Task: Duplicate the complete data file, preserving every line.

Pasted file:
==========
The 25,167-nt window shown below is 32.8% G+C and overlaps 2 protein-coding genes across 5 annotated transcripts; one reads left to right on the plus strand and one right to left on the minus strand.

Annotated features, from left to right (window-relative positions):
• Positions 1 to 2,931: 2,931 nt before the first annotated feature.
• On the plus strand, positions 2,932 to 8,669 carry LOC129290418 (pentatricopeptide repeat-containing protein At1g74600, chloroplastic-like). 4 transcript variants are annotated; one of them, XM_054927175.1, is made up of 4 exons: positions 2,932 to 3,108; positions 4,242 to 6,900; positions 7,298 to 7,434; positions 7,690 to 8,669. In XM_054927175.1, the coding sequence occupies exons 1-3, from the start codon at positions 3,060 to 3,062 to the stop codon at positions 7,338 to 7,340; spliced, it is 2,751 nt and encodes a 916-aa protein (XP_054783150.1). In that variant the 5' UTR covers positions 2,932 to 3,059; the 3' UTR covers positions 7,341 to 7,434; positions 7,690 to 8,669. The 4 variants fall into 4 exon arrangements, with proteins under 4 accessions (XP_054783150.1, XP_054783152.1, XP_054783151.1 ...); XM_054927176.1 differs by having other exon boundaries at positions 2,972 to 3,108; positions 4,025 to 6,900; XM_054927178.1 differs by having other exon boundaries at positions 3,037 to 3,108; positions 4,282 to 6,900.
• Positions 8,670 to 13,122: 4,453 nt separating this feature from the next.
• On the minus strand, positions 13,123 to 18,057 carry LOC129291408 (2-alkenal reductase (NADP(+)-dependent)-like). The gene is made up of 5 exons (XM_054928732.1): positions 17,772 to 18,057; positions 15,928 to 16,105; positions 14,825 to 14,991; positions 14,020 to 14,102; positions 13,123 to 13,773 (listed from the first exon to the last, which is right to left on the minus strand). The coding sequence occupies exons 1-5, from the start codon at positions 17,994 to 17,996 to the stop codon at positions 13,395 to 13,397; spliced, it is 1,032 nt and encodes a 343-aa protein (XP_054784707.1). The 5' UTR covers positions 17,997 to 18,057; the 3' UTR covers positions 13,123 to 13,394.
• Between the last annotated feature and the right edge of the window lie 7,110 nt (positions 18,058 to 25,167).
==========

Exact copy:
The 25,167-nt window shown below is 32.8% G+C and overlaps 2 protein-coding genes across 5 annotated transcripts; one reads left to right on the plus strand and one right to left on the minus strand.

Annotated features, from left to right (window-relative positions):
• Positions 1 to 2,931: 2,931 nt before the first annotated feature.
• On the plus strand, positions 2,932 to 8,669 carry LOC129290418 (pentatricopeptide repeat-containing protein At1g74600, chloroplastic-like). 4 transcript variants are annotated; one of them, XM_054927175.1, is made up of 4 exons: positions 2,932 to 3,108; positions 4,242 to 6,900; positions 7,298 to 7,434; positions 7,690 to 8,669. In XM_054927175.1, the coding sequence occupies exons 1-3, from the start codon at positions 3,060 to 3,062 to the stop codon at positions 7,338 to 7,340; spliced, it is 2,751 nt and encodes a 916-aa protein (XP_054783150.1). In that variant the 5' UTR covers positions 2,932 to 3,059; the 3' UTR covers positions 7,341 to 7,434; positions 7,690 to 8,669. The 4 variants fall into 4 exon arrangements, with proteins under 4 accessions (XP_054783150.1, XP_054783152.1, XP_054783151.1 ...); XM_054927176.1 differs by having other exon boundaries at positions 2,972 to 3,108; positions 4,025 to 6,900; XM_054927178.1 differs by having other exon boundaries at positions 3,037 to 3,108; positions 4,282 to 6,900.
• Positions 8,670 to 13,122: 4,453 nt separating this feature from the next.
• On the minus strand, positions 13,123 to 18,057 carry LOC129291408 (2-alkenal reductase (NADP(+)-dependent)-like). The gene is made up of 5 exons (XM_054928732.1): positions 17,772 to 18,057; positions 15,928 to 16,105; positions 14,825 to 14,991; positions 14,020 to 14,102; positions 13,123 to 13,773 (listed from the first exon to the last, which is right to left on the minus strand). The coding sequence occupies exons 1-5, from the start codon at positions 17,994 to 17,996 to the stop codon at positions 13,395 to 13,397; spliced, it is 1,032 nt and encodes a 343-aa protein (XP_054784707.1). The 5' UTR covers positions 17,997 to 18,057; the 3' UTR covers positions 13,123 to 13,394.
• Between the last annotated feature and the right edge of the window lie 7,110 nt (positions 18,058 to 25,167).